Charlotte Bankruptcy Lawyer Bryan W. Stone of Arnold & Smith, PLLC answers the question “What are my alternatives to bankruptcy ?”
Perhaps everyone who loses a loved one or a friend to suicide asks, at a fundamental level, why? Sometimes, when a person has left a suicide note, some insight into the mind of the loved one or friend is provided. But even when a suicide is explained, the explanation doesn’t feel good enough, and those “on the outside,” so to speak, can’t understand how a person got to a point at which he or she believed death was preferable to living.
Such, perhaps, were the thoughts of millions of fans around the world of actor Robin Williams who learned of his passing late Monday. Williams took his own life sometime Sunday night or Monday morning. He was a beloved movie star, an Oscar winner, a millionaire.
But as we have learned in the days since his passing, Williams had financial problems. He was stung by two divorces and said he was on the verge of bankruptcy. A role in a television series that Williams considered “second rate” was supposed to turn things around, but the show was cancelled after one season earlier this year. Williams said his return to standup comedy and appearances in low-budget films had been undertaken to “pay bills.” He said last year he had downsized his life and that he could no longer afford his Napa Valley, California ranch. A neighbor who saw Williams over the weekend said he looked “very drawn and thin [and was]… a shell of himself.”
It would be presumptuous to conclude, at this early stage, that money troubles drove Williams to suicide. As with many suicides, we may never know why Williams took his own life. But doctors, psychiatrists and health advocates have documented for years the link between financial woes and stress, depression and, in some cases, suicide. While some people are able to live perfectly normal lives while weathering financial storms, others—particularly those who have a history of mental illness or chemical dependency—are much more likely to turn to desperate measures, even suicide. Williams had a history of depression and substance abuse, and was treated at a substance-abuse facility in June.
Daniel J. Reidenberg, a psychologist and director of Suicide Awareness Voices of Education, said people suffering from depression do not think logically or rationally. “Depression literally takes over their life,” he said. In Williams’ case, like many others, numerous resources were available to help him get through a time of financial trouble. By its very nature, a bankruptcy has the effect of “wiping the slate clean.”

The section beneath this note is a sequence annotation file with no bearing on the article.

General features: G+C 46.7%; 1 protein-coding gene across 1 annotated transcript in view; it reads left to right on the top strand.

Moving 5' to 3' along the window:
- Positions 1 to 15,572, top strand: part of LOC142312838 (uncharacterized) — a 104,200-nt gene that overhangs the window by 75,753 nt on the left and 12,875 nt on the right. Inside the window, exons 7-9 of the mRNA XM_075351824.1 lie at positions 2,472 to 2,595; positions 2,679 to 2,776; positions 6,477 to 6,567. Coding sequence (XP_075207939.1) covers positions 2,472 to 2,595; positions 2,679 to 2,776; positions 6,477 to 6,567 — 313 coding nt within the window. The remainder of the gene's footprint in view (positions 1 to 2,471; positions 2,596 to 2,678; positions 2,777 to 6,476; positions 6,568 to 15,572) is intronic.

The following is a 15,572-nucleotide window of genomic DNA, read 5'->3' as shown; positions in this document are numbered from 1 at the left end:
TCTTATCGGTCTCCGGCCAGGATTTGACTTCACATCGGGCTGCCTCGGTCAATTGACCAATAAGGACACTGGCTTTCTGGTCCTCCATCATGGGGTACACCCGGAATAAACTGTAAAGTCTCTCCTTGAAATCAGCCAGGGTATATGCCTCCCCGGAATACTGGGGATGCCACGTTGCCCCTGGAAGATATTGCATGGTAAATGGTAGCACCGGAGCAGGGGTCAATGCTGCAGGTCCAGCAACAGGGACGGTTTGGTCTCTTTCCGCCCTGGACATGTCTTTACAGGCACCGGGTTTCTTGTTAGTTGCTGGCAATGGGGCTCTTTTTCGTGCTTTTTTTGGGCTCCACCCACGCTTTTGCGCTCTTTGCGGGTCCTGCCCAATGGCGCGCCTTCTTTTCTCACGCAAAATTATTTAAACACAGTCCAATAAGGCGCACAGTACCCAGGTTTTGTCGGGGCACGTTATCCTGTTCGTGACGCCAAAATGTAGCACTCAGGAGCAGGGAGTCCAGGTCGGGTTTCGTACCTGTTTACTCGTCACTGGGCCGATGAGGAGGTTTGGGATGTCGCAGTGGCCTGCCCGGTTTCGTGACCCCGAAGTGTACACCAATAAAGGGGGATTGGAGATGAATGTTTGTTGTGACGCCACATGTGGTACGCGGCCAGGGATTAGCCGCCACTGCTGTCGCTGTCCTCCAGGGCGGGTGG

But, Reidenberg said, oftentimes people locked in the throes of depression can’t see the light at the end of the tunnel.
If you are in financial trouble and it is affecting your life, call me today to set up an appointment. I am here to help you weather your financial storm. Bankruptcy is an orderly process through which your debts can be discharged. In more practical terms, in can be your light at the end of the tunnel.
If you find yourself needing the services of a Charlotte, North Carolina bankruptcy attorney, please call the skilled lawyers at Arnold & Smith, PLLC find additional resources here. As professionals who are experienced at handling all kinds of bankruptcy matters, our attorneys will provide you with the best advice for your particular situation.
About the Author
Bryan Stone is a Partner with Arnold & Smith, PLLC, where he focuses his practice on all aspects of bankruptcy, including: Chapter 7, Chapter 11, Chapter 13, home loan modifications and landlord-tenant issues.
A native of Macon, Georgia, Mr. Stone attended the University of Georgia, where he earned a BBA in Banking and Finance, and Wake Forest University School of Law, where he obtained his law degree.
Following law school, Mr. Stone relocated to Charlotte, where he currently serves as Chair of “Bravo!” – a young professionals organization associated with Opera Carolina – and founded the University of Georgia Alumni Association of Charlotte.
In his spare time, Mr. Stone enjoys perfecting his barbeque skills for the annual “Q-City BBQ Championship” and playing softball in the Mecklenburg County Bar softball league.
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